Personal Hygine

To a lesser extent, spending time in the shower can have these same effects

In many parts of the world, taking a shower every day tends to be the norm. However, from a strictly medical perspective, it is not necessary for most people to shower this frequently.


Personal hygiene does provide health benefits, and most people do need to shower regularly. In addition to its use for routine washing and grooming, water offers benefits relating to pain relief and treatment in the form of hydrotherapy.


Baths, steam showers, saunas, and other bathing methods can:


improve immune function

ease muscle aches and pains

reduce swelling

increase blood flow

improve concentration

lessen fatigue

make it easier to breathe

To a lesser extent, spending time in the shower can have these same effects. Showering cleans the skin and removes dead skin cells to help clear the pores and allow the skin cells to function. It washes away bacteria and other irritants that could cause rashes and other skin problems.

However, the main reason why people shower as much as they do is that it helps them meet social standards of cleanliness and personal appearance. Meeting these standards helps people feel at home in their working and social environments and their bodies.



Showering in different seasons

Shortening shower time to no more than 5–10 minutes reduces the likelihood of dry skin.

In most parts of the United States, winters are colder and dryer, while the summer is hotter and more humid.


These changing environmental conditions affect the ideal showering frequency.


In the winter, cold temperatures and indoor heating both contribute to dry skin. Many dermatologists recommend that individuals change their bathing routines during the winter to protect themselves from dry skin.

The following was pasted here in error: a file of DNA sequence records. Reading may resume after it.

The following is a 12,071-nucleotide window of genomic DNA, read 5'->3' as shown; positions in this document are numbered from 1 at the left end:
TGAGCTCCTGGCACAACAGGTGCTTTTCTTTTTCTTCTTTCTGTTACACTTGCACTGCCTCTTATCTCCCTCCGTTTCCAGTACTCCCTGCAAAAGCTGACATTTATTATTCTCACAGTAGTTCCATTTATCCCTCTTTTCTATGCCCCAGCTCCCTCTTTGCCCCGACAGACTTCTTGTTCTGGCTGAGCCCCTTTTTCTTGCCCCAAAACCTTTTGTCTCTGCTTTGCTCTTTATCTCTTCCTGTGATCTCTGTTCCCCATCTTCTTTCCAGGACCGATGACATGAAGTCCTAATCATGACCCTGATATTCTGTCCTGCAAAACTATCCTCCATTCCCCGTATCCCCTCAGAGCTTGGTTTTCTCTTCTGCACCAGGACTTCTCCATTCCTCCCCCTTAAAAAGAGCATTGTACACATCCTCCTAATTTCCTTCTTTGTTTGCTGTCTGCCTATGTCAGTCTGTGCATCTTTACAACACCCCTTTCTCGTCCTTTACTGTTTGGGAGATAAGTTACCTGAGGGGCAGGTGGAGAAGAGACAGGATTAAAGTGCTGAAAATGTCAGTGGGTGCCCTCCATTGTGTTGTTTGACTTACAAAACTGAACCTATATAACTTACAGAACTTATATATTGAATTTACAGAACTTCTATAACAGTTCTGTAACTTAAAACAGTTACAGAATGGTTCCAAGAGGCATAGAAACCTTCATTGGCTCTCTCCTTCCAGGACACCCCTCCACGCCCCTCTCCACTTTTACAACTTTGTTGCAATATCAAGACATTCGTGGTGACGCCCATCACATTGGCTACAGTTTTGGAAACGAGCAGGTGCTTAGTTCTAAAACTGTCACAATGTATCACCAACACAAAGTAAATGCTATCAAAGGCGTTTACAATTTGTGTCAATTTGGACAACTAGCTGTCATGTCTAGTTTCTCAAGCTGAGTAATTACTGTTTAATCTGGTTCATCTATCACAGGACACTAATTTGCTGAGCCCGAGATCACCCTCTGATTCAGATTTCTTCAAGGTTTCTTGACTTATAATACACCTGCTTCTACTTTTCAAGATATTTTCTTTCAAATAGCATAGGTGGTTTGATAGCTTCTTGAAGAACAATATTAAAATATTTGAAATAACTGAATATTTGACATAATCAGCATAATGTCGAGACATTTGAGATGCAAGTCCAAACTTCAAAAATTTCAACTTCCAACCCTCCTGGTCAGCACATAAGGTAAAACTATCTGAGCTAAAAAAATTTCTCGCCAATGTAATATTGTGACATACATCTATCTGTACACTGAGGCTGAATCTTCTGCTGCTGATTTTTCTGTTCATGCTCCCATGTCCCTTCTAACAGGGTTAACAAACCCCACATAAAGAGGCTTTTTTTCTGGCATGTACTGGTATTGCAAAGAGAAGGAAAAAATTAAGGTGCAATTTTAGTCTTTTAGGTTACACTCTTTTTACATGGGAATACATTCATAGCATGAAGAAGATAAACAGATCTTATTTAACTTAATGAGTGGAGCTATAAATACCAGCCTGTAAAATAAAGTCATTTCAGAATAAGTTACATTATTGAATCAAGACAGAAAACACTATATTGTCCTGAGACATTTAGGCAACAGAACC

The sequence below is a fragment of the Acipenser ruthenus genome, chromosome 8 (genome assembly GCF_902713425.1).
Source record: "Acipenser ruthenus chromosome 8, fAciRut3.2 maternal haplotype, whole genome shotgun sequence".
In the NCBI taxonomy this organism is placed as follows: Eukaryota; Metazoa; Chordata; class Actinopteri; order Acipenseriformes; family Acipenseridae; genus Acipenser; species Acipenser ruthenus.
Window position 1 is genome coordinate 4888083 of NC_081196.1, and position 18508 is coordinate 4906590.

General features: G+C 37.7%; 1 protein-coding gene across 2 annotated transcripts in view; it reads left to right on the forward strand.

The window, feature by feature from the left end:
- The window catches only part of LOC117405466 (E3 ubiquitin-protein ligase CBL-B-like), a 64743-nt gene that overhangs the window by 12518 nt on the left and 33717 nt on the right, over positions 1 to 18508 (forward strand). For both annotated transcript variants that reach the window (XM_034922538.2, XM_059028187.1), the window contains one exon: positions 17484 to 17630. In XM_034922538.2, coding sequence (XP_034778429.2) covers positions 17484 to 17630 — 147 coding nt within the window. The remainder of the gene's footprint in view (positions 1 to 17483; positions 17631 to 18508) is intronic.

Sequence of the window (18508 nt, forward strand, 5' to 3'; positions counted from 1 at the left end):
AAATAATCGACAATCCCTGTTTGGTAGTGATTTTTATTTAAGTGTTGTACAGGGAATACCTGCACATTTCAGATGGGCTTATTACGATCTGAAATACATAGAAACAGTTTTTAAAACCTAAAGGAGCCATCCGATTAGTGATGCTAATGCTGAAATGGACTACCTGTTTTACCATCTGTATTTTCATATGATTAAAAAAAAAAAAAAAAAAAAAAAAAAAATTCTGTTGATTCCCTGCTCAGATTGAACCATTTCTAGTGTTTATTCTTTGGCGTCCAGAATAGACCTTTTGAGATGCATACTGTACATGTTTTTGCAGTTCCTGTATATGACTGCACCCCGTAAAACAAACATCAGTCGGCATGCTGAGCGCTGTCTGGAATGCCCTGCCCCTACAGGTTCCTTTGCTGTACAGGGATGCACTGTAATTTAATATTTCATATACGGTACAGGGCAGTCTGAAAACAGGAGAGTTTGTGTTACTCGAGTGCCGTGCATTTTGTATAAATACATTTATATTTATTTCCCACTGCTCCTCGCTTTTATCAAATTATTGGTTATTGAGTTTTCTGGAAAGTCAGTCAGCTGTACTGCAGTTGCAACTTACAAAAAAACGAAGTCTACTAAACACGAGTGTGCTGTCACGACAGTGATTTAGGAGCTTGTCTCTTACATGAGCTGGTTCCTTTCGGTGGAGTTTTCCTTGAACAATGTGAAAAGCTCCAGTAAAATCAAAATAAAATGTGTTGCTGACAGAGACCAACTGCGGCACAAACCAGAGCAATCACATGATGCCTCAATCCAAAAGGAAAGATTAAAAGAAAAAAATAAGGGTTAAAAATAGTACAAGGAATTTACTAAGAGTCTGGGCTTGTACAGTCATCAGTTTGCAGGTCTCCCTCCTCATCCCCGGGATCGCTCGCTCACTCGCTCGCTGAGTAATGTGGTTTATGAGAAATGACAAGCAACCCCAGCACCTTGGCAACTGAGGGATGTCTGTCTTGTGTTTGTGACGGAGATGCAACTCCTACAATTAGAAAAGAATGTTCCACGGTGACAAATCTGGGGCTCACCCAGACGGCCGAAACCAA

The following techniques may help people reduce the likelihood of dry skin:


Shortening shower time to no more than 5–10 minutes.

Closing the door to the bathroom to capture the steam and increase the humidity.

Replacing hot water and soap with warm water and gentle cleansers.

Using the smallest amount of cleanser possible to clean the skin.

Drying the skin gently after bathing.

Applying plenty of an oil-based moisturizing cream or ointment within 3 minutes of showering to trap moisture in the skin.

Showering at different ages

A person’s bathing needs change throughout their life.



The American Academy of Pediatrics say that the common practice of bathing babies daily is not really necessary. They suggest that the time to start regular full body washes is when infants are crawling around and beginning to eat food.



According to the American Academy of Dermatologists, although daily bathing is safe for children aged 6–11 years, they only need to take a shower every few days.


Once young people hit puberty, how often they need to shower will vary from person to person. Many people suggest that daily showering is necessary at this time.



Many teenagers are very physically active, and showers are a good idea after strenuous sports events or practices, including swimming, working out, and other physical activities.


Older adults

The previously simple act of taking a shower can sometimes become more challenging for older adults.


Older adults may not require a shower every day to maintain the level of cleanliness necessary to protect their skin, ward off infection, and meet general standards of grooming. Taking a shower once or twice a week can often be sufficient to meet these criteria, and people can use warm washcloths in between to stay feeling fresh.


Older adults who can no longer bathe themselves can still maintain their independence by getting help with their daily activities from caregivers.


Kenvin Koome

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